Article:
|To increase the dynamic range of images captured at high-speeds, BitFlow has developed an algorithm that runs on NVIDIA graphics processors (a) Original image (b) HDR image after FPN removal and weighted averaging.|
In many vision applications such as industrial robotics and life sciences, it is important for cameras to image a scene that may range from very light to very dark. To do so, CCD and CMOS devices used in these cameras require a high-dynamic range. To accomplish this, a number of different techniques and imager architectures including dynamic well capacity adjustment, multiple image capture, temporally varying exposure times, time-to-saturation architectures, logarithmic transfer functions, and local intensity adaptation can be used (see "Dynamic Design", Vision Systems Design, October 2009; http://bit.ly/1lFaDBs).
Typical hardware implementations, such as those found in the latest generation sCMOS 2.0 imagers from Fairchild Imaging (Milpitas, CA, USA: www.fairchildimaging.com) use dual amplifiers and analog to digital converters with independent gain settings to increase dynamic range. These imagers have found favor with numerous camera companies that offer products for the scientific markets (see "sCMOS cameras target scientific applications", Vision Systems Design, March 2014; http://bit.ly/1f6h9CW and "Low-light level cameras appear at Photonics West," Vision Systems Design, April 2014, http://bit.ly/1k6CNpE).
Of course, not all CMOS imagers incorporate such hardware, especially many high-speed imagers that incorporate multiple-taps outputs. When the dynamic range of such cameras needs to be increased, other methods such as integrating temporally varying exposure times can be used. Indeed, this was the theme behind one of the demonstrations shown by BitFlow (Woburn, MA, USA; www.bitflow.com) at April's Vision show in Boston.
On the company's booth, BitFlow demonstrated the four channel EoSens 4XP CoaXPress (CXP) camera from Mikrotron (Unterschleissheim, Germany; www.mikrotron.de) running at 284 fps. To transfer the 2036 x 1728 x 8-bit images to the host PC, the camera was interfaced to BitFlow's Cyton CXP4 PCI Express-based frame grabber, which dynamically cropped the frame to the demonstration monitor's 1920 x 1080 pixel (1080p) resolution. To create a high dynamic range image from a sequence of three images, several image processing algorithms were required including fixed pattern noise (FPN) removal, image convolution and weighted image averaging.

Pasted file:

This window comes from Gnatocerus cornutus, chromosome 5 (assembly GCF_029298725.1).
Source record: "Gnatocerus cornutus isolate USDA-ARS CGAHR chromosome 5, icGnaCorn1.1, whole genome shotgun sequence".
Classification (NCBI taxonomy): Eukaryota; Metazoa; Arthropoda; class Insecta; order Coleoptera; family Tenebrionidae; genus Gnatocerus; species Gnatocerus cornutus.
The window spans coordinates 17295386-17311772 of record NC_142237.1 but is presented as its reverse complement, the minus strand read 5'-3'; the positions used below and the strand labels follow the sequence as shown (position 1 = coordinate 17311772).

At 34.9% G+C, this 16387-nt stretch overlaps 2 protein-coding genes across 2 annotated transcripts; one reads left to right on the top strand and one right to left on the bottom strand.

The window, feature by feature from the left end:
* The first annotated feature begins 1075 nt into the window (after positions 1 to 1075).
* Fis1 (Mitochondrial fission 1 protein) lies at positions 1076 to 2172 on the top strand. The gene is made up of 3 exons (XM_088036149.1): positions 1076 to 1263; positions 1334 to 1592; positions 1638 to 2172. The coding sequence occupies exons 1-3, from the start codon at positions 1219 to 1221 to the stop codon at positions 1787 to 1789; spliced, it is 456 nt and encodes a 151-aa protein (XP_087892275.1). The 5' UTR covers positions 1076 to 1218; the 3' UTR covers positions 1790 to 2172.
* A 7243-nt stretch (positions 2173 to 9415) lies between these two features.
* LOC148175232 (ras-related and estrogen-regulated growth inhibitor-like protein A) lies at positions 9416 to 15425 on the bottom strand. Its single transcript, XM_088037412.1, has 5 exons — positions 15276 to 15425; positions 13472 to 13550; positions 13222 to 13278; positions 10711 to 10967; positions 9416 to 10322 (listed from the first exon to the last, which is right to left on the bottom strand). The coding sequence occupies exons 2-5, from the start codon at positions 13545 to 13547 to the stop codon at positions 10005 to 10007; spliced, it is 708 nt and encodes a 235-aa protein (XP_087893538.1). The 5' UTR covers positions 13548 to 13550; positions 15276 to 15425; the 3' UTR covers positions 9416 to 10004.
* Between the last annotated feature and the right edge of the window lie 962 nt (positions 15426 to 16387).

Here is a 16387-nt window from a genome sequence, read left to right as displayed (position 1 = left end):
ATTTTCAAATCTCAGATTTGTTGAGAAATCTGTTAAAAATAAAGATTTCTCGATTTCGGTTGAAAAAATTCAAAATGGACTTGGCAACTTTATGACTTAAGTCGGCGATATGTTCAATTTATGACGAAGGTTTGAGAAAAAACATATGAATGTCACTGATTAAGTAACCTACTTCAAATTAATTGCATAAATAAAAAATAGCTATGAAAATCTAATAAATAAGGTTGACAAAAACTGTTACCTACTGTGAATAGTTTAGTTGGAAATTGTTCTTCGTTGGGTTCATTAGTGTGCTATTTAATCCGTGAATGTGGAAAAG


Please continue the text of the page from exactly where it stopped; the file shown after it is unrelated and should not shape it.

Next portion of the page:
"At data rates as fast as 284fps and images as large as 1920 x 1080 x 8-bits," says Jeremy Greene, Software Engineer with BitFlow, "accomplishing this in real-time on a host PC would be an impossible task." Instead, Greene leveraged the power of a PCI Express-based NVIDIA Quadro K5000 GPU board to perform this task.
To remove any fixed pattern noise, a continuous sequence of images are first captured from the camera with the lens cap affixed, and combined to a single frame in the GPU by a real-time running average algorithm. This temporally constant non-uniform image map is then is then subtracted from successive images that are sequentially exposed at 0.5, 1.5 and 6ms and transferred to the graphics card.
By using a Gaussian filter on each image exposed at 1.5ms, any isolated bright or dark areas within the image will be blurred away, resulting in an image where only contiguous bright or dark regions exist. "By analyzing the intensity of each pixel within this image, it is possible to determine how the shorter exposed image (at 0.5ms), the medium exposure image (at 1.5ms) and the longer exposed image (at 6ms) are to be combined," says Greene.
This weighted average will result in an image of higher dynamic range since, should the pixels in the Gaussian filtered image be really bright, more image data from the shorter exposed image will be combined into the final image and vice-versa.
Written in C++ using Microsoft's Visual Studio using NVIDIA's CUDA parallel computing architecture and GPUDirect for Video protocol, the algorithm was developed in under one week, according to Greene. When running on the GPU, image data can be captured and processed at 284fps resulting in an output data rate of approximately 94fps. These can then be displayed at 60fps on a high-resolution monitor. According to Reynold Dodson, President of BitFlow, the company is offering the software free of charge to customers of its frame grabber products.
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